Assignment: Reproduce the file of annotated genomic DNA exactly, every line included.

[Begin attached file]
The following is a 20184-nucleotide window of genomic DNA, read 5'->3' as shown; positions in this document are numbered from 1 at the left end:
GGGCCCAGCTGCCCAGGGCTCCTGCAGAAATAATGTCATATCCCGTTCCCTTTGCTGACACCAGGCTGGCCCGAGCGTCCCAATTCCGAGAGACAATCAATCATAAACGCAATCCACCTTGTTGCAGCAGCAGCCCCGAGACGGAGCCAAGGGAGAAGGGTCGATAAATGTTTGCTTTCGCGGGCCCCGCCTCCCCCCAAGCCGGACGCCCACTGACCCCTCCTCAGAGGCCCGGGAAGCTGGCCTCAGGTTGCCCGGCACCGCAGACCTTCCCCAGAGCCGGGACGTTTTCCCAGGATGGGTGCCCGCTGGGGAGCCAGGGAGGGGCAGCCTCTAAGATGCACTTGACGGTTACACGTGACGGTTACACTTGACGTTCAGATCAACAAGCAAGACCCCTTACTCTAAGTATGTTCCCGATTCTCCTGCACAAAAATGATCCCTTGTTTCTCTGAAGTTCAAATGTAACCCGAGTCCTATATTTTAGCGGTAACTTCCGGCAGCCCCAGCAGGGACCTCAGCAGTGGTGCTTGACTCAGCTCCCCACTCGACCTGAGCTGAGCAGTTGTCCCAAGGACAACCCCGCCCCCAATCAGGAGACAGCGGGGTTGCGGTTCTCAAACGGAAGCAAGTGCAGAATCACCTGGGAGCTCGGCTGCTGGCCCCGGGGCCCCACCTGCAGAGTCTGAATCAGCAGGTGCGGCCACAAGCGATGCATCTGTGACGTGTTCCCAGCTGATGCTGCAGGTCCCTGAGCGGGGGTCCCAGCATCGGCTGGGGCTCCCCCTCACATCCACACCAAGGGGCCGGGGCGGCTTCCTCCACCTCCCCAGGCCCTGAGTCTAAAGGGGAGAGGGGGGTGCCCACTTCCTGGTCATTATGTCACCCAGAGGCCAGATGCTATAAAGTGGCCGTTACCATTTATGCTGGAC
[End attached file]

The following is a 20184-nucleotide window of genomic DNA, read 5'->3' as shown; positions in this document are numbered from 1 at the left end:
GGGCCCAGCTGCCCAGGGCTCCTGCAGAAATAATGTCATATCCCGTTCCCTTTGCTGACACCAGGCTGGCCCGAGCGTCCCAATTCCGAGAGACAATCAATCATAAACGCAATCCACCTTGTTGCAGCAGCAGCCCCGAGACGGAGCCAAGGGAGAAGGGTCGATAAATGTTTGCTTTCGCGGGCCCCGCCTCCCCCCAAGCCGGACGCCCACTGACCCCTCCTCAGAGGCCCGGGAAGCTGGCCTCAGGTTGCCCGGCACCGCAGACCTTCCCCAGAGCCGGGACGTTTTCCCAGGATGGGTGCCCGCTGGGGAGCCAGGGAGGGGCAGCCTCTAAGATGCACTTGACGGTTACACGTGACGGTTACACTTGACGTTCAGATCAACAAGCAAGACCCCTTACTCTAAGTATGTTCCCGATTCTCCTGCACAAAAATGATCCCTTGTTTCTCTGAAGTTCAAATGTAACCCGAGTCCTATATTTTAGCGGTAACTTCCGGCAGCCCCAGCAGGGACCTCAGCAGTGGTGCTTGACTCAGCTCCCCACTCGACCTGAGCTGAGCAGTTGTCCCAAGGACAACCCCGCCCCCAATCAGGAGACAGCGGGGTTGCGGTTCTCAAACGGAAGCAAGTGCAGAATCACCTGGGAGCTCGGCTGCTGGCCCCGGGGCCCCACCTGCAGAGTCTGAATCAGCAGGTGCGGCCACAAGCGATGCATCTGTGACGTGTTCCCAGCTGATGCTGCAGGTCCCTGAGCGGGGGTCCCAGCATCGGCTGGGGCTCCCCCTCACATCCACACCAAGGGGCCGGGGCGGCTTCCTCCACCTCCCCAGGCCCTGAGTCTAAAGGGGAGAGGGGGGTGCCCACTTCCTGGTCATTATGTCACCCAGAGGCCAGATGCTATAAAGTGGCCGTTACCATTTATGCTGGAC